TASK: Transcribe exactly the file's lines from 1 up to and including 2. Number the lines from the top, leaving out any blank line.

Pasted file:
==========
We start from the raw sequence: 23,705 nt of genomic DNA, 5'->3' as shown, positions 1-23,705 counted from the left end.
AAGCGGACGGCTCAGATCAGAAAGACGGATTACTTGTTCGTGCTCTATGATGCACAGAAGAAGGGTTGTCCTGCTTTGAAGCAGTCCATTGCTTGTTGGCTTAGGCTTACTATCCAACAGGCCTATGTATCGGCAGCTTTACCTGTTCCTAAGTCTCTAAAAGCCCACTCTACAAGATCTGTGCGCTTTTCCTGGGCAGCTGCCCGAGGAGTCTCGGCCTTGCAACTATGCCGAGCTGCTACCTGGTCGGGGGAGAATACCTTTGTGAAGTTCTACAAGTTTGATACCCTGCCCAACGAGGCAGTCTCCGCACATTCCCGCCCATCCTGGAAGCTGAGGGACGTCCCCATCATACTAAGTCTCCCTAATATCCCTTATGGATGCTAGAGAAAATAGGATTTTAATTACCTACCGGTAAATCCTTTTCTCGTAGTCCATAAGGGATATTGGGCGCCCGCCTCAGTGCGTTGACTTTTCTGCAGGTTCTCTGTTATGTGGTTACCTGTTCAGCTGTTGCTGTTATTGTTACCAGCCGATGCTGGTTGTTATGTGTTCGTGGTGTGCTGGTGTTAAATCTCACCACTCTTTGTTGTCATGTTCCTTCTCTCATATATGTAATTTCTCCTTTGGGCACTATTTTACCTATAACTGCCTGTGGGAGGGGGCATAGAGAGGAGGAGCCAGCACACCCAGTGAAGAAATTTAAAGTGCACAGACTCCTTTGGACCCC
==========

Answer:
We start from the raw sequence: 23,705 nt of genomic DNA, 5'->3' as shown, positions 1-23,705 counted from the left end.
AAGCGGACGGCTCAGATCAGAAAGACGGATTACTTGTTCGTGCTCTATGATGCACAGAAGAAGGGTTGTCCTGCTTTGAAGCAGTCCATTGCTTGTTGGCTTAGGCTTACTATCCAACAGGCCTATGTATCGGCAGCTTTACCTGTTCCTAAGTCTCTAAAAGCCCACTCTACAAGATCTGTGCGCTTTTCCTGGGCAGCTGCCCGAGGAGTCTCGGCCTTGCAACTATGCCGAGCTGCTACCTGGTCGGGGGAGAATACCTTTGTGAAGTTCTACAAGTTTGATACCCTGCCCAACGAGGCAGTCTCCGCACATTCCCGCCCATCCTGGAAGCTGAGGGACGTCCCCATCATACTAAGTCTCCCTAATATCCCTTATGGATGCTAGAGAAAATAGGATTTTAATTACCTACCGGTAAATCCTTTTCTCGTAGTCCATAAGGGATATTGGGCGCCCGCCTCAGTGCGTTGACTTTTCTGCAGGTTCTCTGTTATGTGGTTACCTGTTCAGCTGTTGCTGTTATTGTTACCAGCCGATGCTGGTTGTTATGTGTTCGTGGTGTGCTGGTGTTAAATCTCACCACTCTTTGTTGTCATGTTCCTTCTCTCATATATGTAATTTCTCCTTTGGGCACTATTTTACCTATAACTGCCTGTGGGAGGGGGCATAGAGAGGAGGAGCCAGCACACCCAGTGAAGAAATTTAAAGTGCACAGACTCCTTTGGACCCC